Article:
The closure of the marina also makes access to the boat more challenging. Almost every time we went to TTR, we met the dinghy at a different spot on land. Frank and I actually find these changes funny and interesting, though I guess some people might be annoyed by it. Still, each time we catch the dinghy at a different location we are driven through a new and interesting part of Xiamen, so we kind of enjoy the adventure of not knowing what to expect each day.
Here is a picture of the steps we had to climb down to get into the bow of the dinghy our first day in Xiamen. Isn’t this a kick?!
That is our driver watching from above to make sure we are safely aboard.
While there are still a few bugs to iron out and finishing touches to complete, we are extremely happy with our HH55. We can hardly wait to actually move on board and resume our life as live aboard sailors.
Thanks so much for reading our page. If you want to hear from us more often, please visit our FB page: HH55 Ticket to Ride.
Nov. 1, 2009 – October 5, 2018
It is with the heaviest heart that I share the news that our sweet dog, Captain, has passed away. We received a phone call from the pet sitter late last Friday night and since then my world has been a much heavier one. The actual cause of death is still unresolved although we have had a necropsy (pet autopsy) performed. The information we received from the pet sitter and the results of the necropsy do not agree and not knowing the truth of what really happened to our girl has made her loss much more difficult for us.
However, my family and I are doing everything we can to remain positive and keep only good memories of our very special dog. Captain brought so much joy to us and to everyone she met, that we want to use her memory and love to prevent us from becoming bitter about not knowing what happened.
Please indulge me as I inundate this post with pictures of Captain and as we share some of the life lessons we learned from her…
We weren’t sure she would grow into her ears but she did!
Captain was always game to try anything we asked and as a result, we did nearly everything together. Looking back at pictures from her very short life shows the myriad of places she has been and the variety of experiences she had.
Wanna snorkel? Wanna hike? Wanna take a beach pic? YES! Anything!
Snow is fun… oh, but the tropics are great too!
Mom, I’ll help you stretch, then give you kisses.
In addition to helping us meet new people, Captain taught us some important lessons that we will remember and try to put into practice:
- Go to shore every day for a walk, to stroll the beach or just to be on shore.
- Jump and bark and wag your tail when you see your relatives.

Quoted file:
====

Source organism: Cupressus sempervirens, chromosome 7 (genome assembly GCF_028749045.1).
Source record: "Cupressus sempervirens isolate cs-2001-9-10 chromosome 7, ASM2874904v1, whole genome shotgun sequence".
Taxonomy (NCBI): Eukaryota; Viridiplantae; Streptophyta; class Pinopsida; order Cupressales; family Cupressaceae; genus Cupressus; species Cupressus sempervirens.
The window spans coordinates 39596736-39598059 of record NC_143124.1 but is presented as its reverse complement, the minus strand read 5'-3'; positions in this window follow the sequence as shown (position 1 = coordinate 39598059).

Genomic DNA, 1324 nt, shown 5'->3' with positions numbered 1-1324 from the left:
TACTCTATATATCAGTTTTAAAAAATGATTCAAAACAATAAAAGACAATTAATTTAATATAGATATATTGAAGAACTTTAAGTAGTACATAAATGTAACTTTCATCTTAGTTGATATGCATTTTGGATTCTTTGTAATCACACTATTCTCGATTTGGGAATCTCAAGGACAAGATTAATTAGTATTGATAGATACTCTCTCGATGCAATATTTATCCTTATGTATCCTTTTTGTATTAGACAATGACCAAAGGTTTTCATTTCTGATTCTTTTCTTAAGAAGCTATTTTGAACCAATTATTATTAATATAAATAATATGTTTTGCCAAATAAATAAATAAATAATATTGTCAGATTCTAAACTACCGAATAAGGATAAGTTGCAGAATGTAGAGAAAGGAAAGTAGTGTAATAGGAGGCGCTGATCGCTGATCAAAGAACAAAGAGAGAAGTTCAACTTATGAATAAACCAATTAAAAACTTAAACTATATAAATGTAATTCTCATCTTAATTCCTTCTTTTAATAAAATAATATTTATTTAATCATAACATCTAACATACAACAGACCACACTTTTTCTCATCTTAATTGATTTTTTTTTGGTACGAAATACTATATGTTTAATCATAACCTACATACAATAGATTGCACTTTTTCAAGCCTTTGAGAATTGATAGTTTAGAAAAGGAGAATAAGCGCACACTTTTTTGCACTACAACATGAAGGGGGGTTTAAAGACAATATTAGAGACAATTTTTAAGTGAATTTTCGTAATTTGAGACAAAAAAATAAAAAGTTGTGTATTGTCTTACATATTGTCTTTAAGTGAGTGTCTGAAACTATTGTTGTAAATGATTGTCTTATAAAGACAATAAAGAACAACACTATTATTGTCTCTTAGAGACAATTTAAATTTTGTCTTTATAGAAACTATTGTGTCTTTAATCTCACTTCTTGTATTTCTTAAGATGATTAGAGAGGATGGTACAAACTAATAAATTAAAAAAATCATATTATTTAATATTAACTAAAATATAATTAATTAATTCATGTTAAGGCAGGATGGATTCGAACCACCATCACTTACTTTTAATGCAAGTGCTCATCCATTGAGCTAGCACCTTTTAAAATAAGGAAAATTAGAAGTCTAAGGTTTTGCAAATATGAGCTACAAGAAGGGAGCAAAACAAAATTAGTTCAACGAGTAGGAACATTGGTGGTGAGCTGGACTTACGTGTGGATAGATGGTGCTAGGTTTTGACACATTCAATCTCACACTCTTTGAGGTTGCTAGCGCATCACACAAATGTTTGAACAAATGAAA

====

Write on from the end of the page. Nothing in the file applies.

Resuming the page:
- Look up in addition to down – there are things in the trees and sky.
- Stretch when you stand up in the morning and after a nap.
- When you are happy, bark for joy.
- Smell the roses, literally.
- You can’t truly enjoy life without getting dirty once in a while.
- Ask for hugs when you want them.
- Try new things.
- Persistence pays off.
- Let the people you love know you are happy to see them.
- Don’t stay sad or mad; live in the present!
Hey, it’s pretty outside. Wanna play?
See how good I am…. chillin’ at a beach bar.
Resting during a hike. Hitching a ride back from shore.
Protecting mom and dad from wild goats on Antigua.
Please let’s go for another dinghy ride!
Roll in the sand, then dig to the cool sand in the shade of the dinghy.
Getting into the spirit of Christmas.
Reading or helming, Cappy was a big help.
Captain’s blogs were the most popular ones.
It’s really hard to believe that Captain won’t be part of our future on s/v Ticket to Ride. Her loss has left a vacuum in our lives that will become more painful when we are in our usual routine and she isn’t with us.
Cappy smiling for a photo too.
Cap was enthusiastic about everything; and always wanted a front row seat!
We will miss meeting people because of her. We will miss having her bark from shore to alert the person on the boat that we were ready to be picked up after a walk. We will miss her alerting us to dolphins or people or flies or some interesting activity happening around us. We will miss her joy, her energy, her enthusiasm for any and everything.
I will miss those sweet eyes.
People we don’t know personally but read our blog would ask about Captain if we actually met them in person. We will miss our little ambassador who was the most popular being on the boat.
But we will focus on how lucky we were to love her and be loved by her.
We love you pretty girl. And we always will.
Thanks for reading our blog. To those who loved our Cappy-girl ~ thank you!